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From: Paul A. Bristow (boost_at_[hidden])
Date: 2003-02-27 14:15:56

Yes - this looks potentially rather useful for some tasks, especially embedded
Why on earth didn't the language include fixed point and/or fractional types?

As you observe, the increased accuracy compared to float (just a little too
small for some measurements like weights) but with half the memory of double,
and of course the integer/binary nature are sometimes useful.

Do you have any test programs?

Have you made any comparison with float and double speeds?

HTH to encourage you.


Paul A Bristow, Prizet Farmhouse, Kendal, Cumbria, LA8 8AB UK
+44 1539 561830 Mobile +44 7714 33 02 04
Mobile mailto:pabristow_at_[hidden]

> -----Original Message-----
> From: boost-bounces_at_[hidden]
> [mailto:boost-bounces_at_[hidden]]On Behalf Of Kevin Atkinson
> Sent: Thursday, February 27, 2003 2:29 AM
> To: Boost mailing list
> Subject: [boost] Is there any Interest in a Fixed Point Library?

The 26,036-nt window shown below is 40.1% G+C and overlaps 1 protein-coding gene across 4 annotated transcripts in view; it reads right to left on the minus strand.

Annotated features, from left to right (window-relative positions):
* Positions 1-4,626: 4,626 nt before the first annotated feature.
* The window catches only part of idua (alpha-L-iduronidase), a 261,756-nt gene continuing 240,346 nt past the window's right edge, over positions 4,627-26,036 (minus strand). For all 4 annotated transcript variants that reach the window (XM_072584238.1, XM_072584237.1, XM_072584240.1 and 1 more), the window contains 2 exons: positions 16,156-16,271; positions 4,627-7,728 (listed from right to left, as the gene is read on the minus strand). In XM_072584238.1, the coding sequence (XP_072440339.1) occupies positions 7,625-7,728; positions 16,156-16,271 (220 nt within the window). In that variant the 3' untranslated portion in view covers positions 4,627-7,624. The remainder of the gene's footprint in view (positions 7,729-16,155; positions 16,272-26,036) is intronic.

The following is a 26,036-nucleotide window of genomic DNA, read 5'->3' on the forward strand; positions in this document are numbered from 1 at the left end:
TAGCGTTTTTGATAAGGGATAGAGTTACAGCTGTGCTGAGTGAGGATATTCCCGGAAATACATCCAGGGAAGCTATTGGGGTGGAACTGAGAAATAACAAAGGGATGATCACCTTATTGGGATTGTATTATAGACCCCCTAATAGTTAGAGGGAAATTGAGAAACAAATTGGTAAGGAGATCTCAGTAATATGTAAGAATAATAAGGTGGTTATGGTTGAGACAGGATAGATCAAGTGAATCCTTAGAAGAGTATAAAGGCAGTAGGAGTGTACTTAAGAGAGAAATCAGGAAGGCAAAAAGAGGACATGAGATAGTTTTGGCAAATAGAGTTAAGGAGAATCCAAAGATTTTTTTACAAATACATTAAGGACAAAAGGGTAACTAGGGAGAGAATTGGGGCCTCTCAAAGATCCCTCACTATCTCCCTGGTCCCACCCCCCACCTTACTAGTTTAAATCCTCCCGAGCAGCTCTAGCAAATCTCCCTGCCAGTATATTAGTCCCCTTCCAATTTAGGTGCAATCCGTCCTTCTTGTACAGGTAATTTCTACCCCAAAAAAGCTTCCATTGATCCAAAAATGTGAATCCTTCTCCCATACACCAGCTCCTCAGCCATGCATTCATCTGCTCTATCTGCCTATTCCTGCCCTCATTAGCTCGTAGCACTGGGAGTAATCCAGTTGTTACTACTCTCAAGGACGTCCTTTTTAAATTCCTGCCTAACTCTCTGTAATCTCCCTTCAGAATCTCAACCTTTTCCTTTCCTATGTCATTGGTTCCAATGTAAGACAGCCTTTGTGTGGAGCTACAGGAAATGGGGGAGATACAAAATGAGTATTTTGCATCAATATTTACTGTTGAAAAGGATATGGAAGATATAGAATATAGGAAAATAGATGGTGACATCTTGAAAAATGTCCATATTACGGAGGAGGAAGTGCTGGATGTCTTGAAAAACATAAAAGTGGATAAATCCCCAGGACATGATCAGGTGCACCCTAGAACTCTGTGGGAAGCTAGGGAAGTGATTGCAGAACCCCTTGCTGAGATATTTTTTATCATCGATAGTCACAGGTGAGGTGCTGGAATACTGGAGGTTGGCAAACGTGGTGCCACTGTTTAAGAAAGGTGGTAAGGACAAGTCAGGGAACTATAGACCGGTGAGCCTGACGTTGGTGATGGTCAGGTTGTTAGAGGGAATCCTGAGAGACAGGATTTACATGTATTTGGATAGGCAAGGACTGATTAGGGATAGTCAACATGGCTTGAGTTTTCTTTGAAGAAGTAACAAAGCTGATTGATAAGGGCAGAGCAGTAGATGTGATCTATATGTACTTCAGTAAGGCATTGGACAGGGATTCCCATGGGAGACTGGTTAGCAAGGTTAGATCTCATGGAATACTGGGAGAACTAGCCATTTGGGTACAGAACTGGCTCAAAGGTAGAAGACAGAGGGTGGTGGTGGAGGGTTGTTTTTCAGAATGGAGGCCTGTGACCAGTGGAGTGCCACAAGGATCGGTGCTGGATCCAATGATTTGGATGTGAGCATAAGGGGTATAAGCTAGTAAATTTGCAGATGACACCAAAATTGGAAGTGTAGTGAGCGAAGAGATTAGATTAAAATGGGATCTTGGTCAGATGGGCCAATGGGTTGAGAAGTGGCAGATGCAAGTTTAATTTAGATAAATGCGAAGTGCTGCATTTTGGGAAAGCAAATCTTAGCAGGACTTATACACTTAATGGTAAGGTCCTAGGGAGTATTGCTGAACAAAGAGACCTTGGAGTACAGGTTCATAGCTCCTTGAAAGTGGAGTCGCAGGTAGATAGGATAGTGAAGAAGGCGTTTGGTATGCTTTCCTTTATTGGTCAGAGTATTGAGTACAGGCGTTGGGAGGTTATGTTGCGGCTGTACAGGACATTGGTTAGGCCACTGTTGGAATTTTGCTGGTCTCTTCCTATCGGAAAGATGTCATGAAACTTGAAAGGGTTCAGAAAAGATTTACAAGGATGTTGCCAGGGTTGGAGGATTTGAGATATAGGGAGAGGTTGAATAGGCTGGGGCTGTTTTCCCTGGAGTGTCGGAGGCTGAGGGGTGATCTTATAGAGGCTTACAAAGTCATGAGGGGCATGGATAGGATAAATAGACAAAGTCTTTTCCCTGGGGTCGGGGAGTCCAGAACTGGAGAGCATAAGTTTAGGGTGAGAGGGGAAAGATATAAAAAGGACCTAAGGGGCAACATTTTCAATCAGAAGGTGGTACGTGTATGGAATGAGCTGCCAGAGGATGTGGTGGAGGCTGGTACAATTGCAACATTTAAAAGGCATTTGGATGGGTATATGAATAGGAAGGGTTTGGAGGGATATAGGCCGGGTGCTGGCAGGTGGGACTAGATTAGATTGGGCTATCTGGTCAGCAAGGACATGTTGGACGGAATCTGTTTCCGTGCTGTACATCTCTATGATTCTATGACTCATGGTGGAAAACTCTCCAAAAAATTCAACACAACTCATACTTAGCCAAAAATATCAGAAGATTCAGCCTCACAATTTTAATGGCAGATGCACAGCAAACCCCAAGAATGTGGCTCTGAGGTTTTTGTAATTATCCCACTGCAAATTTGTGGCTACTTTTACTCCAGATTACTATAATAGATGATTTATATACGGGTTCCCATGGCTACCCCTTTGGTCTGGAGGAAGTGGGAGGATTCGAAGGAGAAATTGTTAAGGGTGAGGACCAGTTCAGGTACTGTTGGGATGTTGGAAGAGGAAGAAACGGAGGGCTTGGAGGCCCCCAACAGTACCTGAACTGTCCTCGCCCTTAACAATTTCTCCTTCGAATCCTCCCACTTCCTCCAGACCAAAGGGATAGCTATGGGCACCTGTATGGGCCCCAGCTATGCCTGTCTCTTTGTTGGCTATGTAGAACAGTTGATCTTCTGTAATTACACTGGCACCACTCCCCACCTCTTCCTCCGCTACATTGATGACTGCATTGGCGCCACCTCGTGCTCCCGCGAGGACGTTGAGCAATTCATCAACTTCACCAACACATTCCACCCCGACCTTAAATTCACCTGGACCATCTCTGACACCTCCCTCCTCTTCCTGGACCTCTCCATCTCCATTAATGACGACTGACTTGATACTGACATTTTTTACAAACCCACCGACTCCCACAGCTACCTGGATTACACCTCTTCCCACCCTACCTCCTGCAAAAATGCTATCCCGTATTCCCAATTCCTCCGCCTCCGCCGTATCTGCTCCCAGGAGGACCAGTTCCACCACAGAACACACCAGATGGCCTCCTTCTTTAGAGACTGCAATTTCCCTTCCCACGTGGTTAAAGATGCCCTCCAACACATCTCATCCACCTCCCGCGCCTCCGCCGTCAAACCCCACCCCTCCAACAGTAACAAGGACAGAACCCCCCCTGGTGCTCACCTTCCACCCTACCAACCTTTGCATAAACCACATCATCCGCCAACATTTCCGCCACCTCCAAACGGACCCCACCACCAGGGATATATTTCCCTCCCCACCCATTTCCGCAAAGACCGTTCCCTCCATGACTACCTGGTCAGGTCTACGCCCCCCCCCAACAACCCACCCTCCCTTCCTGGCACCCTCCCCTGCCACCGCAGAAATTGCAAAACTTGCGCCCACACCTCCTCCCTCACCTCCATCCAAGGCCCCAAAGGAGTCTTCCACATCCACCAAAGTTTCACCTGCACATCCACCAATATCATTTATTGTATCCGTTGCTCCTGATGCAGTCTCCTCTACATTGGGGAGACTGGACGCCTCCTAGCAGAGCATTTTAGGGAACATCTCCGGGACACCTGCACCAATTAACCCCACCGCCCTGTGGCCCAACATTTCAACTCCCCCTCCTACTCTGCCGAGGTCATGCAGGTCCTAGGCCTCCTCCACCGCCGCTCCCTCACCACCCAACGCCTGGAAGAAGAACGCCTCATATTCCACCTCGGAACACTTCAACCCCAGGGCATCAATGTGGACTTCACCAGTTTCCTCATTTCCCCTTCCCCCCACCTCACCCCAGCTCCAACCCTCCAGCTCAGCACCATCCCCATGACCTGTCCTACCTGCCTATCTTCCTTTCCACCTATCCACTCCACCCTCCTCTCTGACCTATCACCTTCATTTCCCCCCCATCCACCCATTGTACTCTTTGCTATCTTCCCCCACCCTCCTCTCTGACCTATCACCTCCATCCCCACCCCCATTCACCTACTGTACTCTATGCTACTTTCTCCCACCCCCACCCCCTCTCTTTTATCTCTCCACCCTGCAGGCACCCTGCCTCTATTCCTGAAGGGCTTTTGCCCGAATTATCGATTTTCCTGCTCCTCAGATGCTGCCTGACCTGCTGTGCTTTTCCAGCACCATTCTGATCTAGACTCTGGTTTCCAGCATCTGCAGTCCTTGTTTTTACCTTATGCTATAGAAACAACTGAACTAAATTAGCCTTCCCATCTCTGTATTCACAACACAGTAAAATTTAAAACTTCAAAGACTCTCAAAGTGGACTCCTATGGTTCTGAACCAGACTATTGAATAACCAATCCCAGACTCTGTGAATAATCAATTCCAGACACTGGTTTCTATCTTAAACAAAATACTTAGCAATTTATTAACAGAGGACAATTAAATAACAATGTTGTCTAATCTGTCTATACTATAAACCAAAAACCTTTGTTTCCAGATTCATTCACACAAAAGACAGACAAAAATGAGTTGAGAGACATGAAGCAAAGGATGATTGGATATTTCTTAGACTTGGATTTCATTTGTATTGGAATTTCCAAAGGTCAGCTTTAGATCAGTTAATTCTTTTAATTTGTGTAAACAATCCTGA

> Is there any interest in a fixed point math library. Using templates the
> compiler can keep track of the radix point for you making using fixed
> point math a lot less tedious and error prone.
> Attached is a rudimentary implementation which would work acceptably when
> the exponent is not too large or too small. If the exponent is smaller or
> larger than the size of the underlying integer in bits this code will
> likely behave badly.
> I plan to use the attached code to avoid having to deal with serializing
> floating point numbers. A exponent of -30 (-31 if using an unsigned 32
> bit integer) is especially useful for representing numbers between 0 and
> 1. The precision will actually be a bit better than a 32 bit float since
> the exponent does not have to be stored.
> Comments on the code welcome. I am not a numerical analysis specialist so
> don't expect me to write a fixed point library for anything beyond simple
> arithmetic.
> --

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